The Owner-Operator Independent Drivers Association’s 2013 lawsuit against the California Air Resources Board over its stringent emissions regulations has been dismissed by a federal judge based on jurisdiction and the necessity for the U.S. EPA to be named a defendant, according to court documents.
OOIDA says it will appeal the court’s decision.
Chief Judge Morrison England of a U.S. District Court in California issued the ruling Oct. 29, saying the lawsuit should have been initiated in a court of appeals rather than district court, because part of OOIDA’s suit against CARB’s regulations “pertain to EPA’s approval” of the regulations.
Morrison also said in his decision the EPA is a “necessary and indispensable party” in the lawsuit and therefore should have been named in the suit. The same issue was addressed in 2012 a lawsuit brought against CARB by the California Dump Truck Owners Association, according to the court documents, whose lawsuit was dismissed for the same reason.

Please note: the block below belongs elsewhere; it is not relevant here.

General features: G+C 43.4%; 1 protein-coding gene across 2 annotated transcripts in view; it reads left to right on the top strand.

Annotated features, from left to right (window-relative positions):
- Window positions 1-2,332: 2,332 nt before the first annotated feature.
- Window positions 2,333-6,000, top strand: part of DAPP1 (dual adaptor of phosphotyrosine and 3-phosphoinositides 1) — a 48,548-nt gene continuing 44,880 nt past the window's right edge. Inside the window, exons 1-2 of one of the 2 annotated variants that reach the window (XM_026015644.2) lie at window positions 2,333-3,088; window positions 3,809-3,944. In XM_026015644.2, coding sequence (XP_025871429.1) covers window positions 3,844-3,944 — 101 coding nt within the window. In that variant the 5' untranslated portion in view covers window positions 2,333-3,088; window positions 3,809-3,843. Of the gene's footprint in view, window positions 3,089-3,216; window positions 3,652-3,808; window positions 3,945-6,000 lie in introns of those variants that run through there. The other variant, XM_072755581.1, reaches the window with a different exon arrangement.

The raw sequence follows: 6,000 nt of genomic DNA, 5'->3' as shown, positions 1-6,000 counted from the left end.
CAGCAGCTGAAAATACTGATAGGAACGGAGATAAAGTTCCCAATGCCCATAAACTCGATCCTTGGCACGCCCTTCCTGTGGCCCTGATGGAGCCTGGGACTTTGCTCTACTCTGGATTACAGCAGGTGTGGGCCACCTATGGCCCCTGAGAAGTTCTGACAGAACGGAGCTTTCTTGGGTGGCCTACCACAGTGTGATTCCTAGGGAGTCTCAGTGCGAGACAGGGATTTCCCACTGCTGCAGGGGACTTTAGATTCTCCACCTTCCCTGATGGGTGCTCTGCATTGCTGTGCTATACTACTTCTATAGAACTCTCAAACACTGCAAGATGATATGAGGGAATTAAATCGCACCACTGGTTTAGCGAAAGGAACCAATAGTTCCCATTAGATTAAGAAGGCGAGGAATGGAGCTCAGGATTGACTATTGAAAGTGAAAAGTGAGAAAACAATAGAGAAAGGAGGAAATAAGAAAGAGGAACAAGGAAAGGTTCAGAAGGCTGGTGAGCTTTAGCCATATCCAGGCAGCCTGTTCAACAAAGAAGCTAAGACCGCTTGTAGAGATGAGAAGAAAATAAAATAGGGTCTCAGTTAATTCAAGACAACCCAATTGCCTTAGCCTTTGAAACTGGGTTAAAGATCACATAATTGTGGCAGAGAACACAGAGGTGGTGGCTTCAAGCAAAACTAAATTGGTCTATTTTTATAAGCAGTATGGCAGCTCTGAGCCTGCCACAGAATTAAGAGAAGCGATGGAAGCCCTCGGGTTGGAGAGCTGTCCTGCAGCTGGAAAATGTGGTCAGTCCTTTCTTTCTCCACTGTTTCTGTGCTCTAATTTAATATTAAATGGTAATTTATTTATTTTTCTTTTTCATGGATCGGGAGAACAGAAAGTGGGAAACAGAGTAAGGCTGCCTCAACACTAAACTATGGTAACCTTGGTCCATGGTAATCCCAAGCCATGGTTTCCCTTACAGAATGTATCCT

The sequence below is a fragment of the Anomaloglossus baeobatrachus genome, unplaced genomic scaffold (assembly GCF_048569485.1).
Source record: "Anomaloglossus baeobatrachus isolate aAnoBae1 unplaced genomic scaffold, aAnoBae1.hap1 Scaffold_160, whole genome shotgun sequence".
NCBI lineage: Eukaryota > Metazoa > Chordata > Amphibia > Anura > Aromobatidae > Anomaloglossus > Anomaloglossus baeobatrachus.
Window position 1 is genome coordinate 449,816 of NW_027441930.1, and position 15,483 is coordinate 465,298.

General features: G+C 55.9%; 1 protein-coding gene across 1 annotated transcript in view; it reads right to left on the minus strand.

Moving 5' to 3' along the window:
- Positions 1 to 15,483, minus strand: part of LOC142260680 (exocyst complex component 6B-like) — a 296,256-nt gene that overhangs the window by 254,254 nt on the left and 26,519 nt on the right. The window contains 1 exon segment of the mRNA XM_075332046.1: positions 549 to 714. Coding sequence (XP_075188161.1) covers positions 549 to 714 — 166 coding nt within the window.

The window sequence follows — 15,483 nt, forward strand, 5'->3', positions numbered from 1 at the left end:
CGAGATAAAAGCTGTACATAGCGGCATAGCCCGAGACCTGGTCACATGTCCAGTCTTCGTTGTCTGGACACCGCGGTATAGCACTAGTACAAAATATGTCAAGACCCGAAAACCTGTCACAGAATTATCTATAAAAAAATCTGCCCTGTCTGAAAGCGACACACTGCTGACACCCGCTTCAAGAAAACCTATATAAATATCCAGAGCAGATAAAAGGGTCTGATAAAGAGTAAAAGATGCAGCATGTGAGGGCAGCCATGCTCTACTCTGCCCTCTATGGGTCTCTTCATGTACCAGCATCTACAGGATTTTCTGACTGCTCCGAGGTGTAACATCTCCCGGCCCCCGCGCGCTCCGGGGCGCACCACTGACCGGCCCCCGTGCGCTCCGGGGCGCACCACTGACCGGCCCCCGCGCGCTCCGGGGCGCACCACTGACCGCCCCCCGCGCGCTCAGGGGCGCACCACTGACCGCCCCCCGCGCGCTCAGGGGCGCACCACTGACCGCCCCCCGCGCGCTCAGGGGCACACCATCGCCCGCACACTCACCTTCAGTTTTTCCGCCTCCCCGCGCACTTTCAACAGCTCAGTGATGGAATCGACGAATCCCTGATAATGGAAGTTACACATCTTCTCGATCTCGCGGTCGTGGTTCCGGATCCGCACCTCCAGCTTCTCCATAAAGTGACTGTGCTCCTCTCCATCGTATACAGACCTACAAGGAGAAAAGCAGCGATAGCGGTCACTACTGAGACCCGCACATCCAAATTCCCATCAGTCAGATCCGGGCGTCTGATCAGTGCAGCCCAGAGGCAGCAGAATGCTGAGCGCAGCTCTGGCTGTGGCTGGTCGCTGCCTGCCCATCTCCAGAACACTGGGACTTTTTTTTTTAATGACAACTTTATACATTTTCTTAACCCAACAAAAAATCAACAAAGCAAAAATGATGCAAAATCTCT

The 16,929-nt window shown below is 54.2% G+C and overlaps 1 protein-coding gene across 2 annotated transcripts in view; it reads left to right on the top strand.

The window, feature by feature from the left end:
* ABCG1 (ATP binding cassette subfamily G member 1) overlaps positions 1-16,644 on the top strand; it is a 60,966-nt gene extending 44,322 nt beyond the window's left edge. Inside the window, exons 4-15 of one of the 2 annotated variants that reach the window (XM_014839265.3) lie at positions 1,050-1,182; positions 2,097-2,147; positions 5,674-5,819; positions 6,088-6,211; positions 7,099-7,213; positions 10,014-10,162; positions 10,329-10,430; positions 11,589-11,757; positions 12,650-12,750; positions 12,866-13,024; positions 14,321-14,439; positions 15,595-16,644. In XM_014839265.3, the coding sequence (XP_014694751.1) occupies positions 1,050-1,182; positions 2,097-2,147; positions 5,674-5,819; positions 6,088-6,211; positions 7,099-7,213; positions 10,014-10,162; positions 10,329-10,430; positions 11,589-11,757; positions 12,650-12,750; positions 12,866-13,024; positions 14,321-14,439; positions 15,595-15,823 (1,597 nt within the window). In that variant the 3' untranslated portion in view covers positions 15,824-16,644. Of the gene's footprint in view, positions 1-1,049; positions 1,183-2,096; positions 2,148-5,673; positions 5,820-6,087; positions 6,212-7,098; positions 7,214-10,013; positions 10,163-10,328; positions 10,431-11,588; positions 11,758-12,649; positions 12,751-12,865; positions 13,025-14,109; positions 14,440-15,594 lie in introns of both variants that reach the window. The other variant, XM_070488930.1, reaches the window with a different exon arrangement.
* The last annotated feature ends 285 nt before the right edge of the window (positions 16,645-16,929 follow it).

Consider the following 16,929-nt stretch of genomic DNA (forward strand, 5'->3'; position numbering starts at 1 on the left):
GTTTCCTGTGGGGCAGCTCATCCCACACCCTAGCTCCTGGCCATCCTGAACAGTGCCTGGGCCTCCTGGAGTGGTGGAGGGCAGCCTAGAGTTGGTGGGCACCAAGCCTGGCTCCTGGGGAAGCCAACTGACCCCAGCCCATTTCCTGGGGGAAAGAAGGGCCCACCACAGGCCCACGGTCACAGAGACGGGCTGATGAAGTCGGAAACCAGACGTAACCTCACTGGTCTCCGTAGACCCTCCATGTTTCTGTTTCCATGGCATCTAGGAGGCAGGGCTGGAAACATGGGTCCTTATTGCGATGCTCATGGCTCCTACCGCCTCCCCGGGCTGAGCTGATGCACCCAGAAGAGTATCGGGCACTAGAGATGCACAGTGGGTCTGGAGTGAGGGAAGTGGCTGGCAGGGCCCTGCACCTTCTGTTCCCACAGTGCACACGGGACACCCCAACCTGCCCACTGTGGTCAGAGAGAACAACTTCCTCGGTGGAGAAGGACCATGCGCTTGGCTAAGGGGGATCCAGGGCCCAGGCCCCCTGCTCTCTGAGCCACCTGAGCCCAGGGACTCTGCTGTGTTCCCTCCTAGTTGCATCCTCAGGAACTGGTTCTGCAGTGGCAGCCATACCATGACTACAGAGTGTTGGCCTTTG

OOIDA President and CEO Jim Johnston says the group “intends to see [the case] through.”
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“CARB should not have overreached its authority with or without the EPA’s approval,” he said.
OOIDA filed the lawsuit last December, alleging that CARB’s emissions regulations, which require retrofitting 2006 and older model trucks with diesel particulate filters, is unfairly costly to out-of-state truckers and violates the Commerce Clause of the U.S. Constitution.
OOIDA also contends the rules do not have a “measurable” impact on climate change.
CARB filed a motion for dismissal in February of this year.